Sandy Elzie said...

Hi CiCi,

Great post! Personally I haven't watched soaps since 1972 (when I went back to work after my youngest was 2-years old) I don't even watch the Prime Time ones. (Yes, Walt, I think they qualify)

But you're right that they are nothing but a string of conflicting events tied back to back.

By-the-way, loved the snippet...can't wait for 'the rest of the story'.


Anna Steffl said...

You make a great point, Cici, that I'm going to pass on to a few people I know who have trouble with conflict and making characters too nice (its funny how those two issues so often go hand in hand). Watching a soap is a great exercise in seeing how much conflict can get jammed into an hour -- and how it can be expressed in dialog (which soaps do to the 11th degree).

Boy. Last soap I watched was Ryan's Hope back when I was in high school.

Marilyn Baron said...


Great post. I'm a Y&R fan myself and I could not believe that Phillip came back after all these years. I guess that could be considered time travel of sorts. That's about the only thing that hasn't happened on that show. People come back from the dead all the time (I'm still waiting for Cassie to return). Another possible example of "time travel" would be the rapid aging syndrome where children go away to boarding school in Switzerland and return several months later as adults.

But you're right. Each episode is full of conflict.


CiCi Barnes said...

Yes, Walt, Desperate Housewives is definitely a soap opera. We use to have quite a few on prime time TV: Dallas, Falcon Crest, etc. And you can get your conflict fix just as good in the evening as in the daytime.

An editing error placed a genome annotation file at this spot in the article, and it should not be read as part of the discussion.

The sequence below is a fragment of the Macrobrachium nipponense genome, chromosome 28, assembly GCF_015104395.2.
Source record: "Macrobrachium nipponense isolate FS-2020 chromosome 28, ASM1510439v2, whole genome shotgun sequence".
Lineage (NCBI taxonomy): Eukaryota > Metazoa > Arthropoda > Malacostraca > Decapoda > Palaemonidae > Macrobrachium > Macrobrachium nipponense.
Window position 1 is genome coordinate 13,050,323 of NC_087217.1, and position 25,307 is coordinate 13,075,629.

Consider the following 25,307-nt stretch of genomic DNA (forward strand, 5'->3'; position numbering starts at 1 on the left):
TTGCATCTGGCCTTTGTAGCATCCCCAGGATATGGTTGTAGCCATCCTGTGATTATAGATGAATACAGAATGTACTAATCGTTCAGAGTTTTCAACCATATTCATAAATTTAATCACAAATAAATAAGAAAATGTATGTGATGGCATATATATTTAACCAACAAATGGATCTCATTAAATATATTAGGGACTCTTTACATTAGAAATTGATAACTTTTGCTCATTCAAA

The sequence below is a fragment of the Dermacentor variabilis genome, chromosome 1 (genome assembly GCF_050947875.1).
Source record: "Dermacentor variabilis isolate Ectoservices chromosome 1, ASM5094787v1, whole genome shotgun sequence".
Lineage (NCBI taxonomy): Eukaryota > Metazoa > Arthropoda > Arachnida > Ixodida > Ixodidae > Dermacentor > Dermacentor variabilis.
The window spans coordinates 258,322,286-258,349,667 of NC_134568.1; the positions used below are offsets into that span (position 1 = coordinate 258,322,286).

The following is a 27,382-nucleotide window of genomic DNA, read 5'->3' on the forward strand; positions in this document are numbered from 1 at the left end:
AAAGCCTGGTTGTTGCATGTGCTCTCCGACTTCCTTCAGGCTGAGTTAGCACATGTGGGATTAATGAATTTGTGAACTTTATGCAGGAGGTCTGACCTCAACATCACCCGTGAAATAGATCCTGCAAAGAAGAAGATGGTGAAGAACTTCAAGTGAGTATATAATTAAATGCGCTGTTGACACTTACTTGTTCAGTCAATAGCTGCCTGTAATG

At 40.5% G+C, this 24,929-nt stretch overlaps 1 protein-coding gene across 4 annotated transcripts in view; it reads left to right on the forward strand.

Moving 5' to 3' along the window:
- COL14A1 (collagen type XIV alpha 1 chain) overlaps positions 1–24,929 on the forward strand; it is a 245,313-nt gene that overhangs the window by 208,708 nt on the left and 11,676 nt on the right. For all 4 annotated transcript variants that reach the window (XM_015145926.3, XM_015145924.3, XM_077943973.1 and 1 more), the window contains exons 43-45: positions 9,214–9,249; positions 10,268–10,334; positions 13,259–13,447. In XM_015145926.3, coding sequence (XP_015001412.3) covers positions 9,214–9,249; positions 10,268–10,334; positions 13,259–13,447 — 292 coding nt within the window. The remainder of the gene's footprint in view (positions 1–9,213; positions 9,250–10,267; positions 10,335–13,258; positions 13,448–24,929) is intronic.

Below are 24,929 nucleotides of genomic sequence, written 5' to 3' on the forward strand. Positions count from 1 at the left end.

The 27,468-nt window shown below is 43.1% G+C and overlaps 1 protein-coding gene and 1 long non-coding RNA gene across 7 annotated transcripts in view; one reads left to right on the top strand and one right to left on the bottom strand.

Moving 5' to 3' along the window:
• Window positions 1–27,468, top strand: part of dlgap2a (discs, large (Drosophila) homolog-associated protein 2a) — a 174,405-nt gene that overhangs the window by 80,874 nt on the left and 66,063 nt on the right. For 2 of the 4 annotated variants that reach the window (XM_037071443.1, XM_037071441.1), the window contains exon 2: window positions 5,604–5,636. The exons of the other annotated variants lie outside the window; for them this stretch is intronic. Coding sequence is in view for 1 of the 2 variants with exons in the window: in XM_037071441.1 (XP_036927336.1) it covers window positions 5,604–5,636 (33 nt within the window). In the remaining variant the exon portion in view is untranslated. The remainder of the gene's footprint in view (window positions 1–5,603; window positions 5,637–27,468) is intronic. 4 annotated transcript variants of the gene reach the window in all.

Sandy and Anna, if you haven't seen a soap in years, you could probably tune in to an episode -- if it's still showing -- and catch up right away. When I taught, I could catch a few episodes in the summer and know what was going on.

Thank goodness my own life doesn't have the conflict those people do, but they do help me think up conflicts for my own characters.

Yea, Marilyn. Another Y&R fan. Don't you just love the jams, one after the other? Poor Cassie. They still show her as a spirit occasionally. Maybe she'll come back in the form of Sharon and (insert several names here)'s baby. Yeah, I know it's Nick's, but they'll probably think of some way for the test to have been wrong after a while.

Anyway, folks, catch your latest drama, day or night, on TV to prod your conflict-challenged writing.

Nicki Salcedo said...

I grew up on a steady dose of General Hospital. It was on at 3pm. When normal kids were playing Wonderwoman, my best friend and I played "Luke and Laura". I always had to be Luke.

I've also watched Y&R, Days, Passions on and off. I rather enjoy the ridiculousness of soaps. Life should not be taken as seriously as it is in Pine Valley or Port Charles.

And I love the excerpt and time travel. Thanks for putting a smile on my face today!